140 of 176 North Korean workers in Sarawak without work permit

KUCHING: Among the 176 North Korean workers in Sarawak, 140 have been found to be over- staying after their work permits expired.

The Immigration Department is now in the process of rounding them up, while the 36 others are working as usual in their respective companies because they have valid working visas.

Chief Minister Datuk Amar Abang Johari Tun Openg said the North Korean workers, who are mainly involved in the construction and mining sectors, were engaged by Sarawak companies for their expertise.

“They were engaged when we still had diplomatic ties with North Korea,” he clarified.

He said the over-staying North Koreans would have to be deported but in view of the current situation, the state would have to wait for clearance from the federal government.

“Just wait because it (the rounding up of illegal North Koreans) happened after the controversy.  The question now is whether we deport (them) or not.

“Of course deportation has to be done. They are illegal. But then with the current diplomatic problem that we have, we have to get clearance from the government,” said Abang Johari at a press conference in Wisma Bapa Malaysia here yesterday.

Meanwhile, when paying a courtesy call on the chief minister yesterday morning, Human Resources Minister Datuk Seri Richard Riot told the media that Sarawak is the only state in Malaysia that engages North Korean workers.

“As far as we know, Sarawak is the only state which employs North Korean workers,” said Riot, adding that they were engaged under the Sarawak Labour Ordinance.

While there were reports saying that most of the North Korean workers in Sarawak were working in Selantik coal mine in Sri Aman Division, a reliable source said there were no North Korean workers at the coal mine at the moment.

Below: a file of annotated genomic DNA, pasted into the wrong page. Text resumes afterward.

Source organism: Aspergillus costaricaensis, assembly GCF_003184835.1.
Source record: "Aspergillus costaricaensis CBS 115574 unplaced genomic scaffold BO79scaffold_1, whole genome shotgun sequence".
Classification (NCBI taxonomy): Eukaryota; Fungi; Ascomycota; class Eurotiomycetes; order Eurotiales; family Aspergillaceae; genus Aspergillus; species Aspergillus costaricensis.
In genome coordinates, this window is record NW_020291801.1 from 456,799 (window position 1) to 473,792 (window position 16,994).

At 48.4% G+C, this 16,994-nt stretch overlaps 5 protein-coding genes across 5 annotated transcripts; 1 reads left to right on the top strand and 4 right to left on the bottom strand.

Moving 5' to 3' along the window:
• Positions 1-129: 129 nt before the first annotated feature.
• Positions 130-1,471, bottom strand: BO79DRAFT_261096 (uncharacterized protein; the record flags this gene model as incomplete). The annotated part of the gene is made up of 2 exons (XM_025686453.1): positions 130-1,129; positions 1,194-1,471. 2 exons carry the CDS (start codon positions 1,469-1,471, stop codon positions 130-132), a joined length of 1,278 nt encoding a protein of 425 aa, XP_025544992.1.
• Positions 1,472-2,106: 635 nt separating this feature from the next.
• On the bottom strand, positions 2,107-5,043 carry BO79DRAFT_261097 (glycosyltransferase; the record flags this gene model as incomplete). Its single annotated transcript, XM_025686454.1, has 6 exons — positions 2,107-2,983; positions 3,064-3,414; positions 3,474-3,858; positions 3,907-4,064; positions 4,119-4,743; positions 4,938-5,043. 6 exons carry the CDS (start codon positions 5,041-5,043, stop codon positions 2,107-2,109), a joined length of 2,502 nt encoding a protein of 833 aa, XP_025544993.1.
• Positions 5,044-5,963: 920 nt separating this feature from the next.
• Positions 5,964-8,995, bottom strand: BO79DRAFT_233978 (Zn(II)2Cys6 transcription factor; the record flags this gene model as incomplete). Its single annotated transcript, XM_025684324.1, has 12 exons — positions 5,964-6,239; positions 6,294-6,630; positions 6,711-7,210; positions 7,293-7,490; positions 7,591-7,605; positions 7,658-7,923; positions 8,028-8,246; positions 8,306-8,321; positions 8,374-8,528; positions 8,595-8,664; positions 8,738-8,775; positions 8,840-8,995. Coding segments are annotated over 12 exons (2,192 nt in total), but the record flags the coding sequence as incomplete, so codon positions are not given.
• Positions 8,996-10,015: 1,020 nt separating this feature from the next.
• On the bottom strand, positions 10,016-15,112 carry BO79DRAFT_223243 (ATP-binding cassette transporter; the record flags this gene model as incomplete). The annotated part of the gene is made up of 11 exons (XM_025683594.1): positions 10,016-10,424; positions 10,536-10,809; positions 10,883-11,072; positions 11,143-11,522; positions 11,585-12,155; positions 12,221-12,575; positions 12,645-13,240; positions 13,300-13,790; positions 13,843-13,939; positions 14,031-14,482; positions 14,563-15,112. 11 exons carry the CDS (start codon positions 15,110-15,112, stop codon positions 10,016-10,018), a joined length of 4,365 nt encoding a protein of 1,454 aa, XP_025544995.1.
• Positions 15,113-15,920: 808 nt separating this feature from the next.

“The last batch of North Korean workers had been sent back last October. There are no more North Korean workers at Selantik coal mine,” said the source, adding that the mining company was presently in the process of engaging workers from China and Indonesia.

North Korean workers have been known to be working in coal mines and the construction sector in Sarawak but because these non-resident workers are reclusive, the public are not aware of their presence.

Their presence in the state, however, has been brought to the open following the strained diplomatic relationship between Malaysia and North Korea in light of the investigations over the murder of Kim Jong-nam, the estranged half-brother of North Korean leader Kim Jong-un, at Kuala Lumpur International Airport 2 on Feb 13.

The disagreement has resulted in North Korea’s decision to prevent Malaysian citizens from leaving the country.

In response, Prime Minister Datuk Seri Najib Tun Razak summoned an emergency meeting of the National Security Council and instructed the Inspector-General of Police to prevent all North Koreans from leaving Malaysia until there is assurance of the safety and security of all Malaysian nationals in North Korea.

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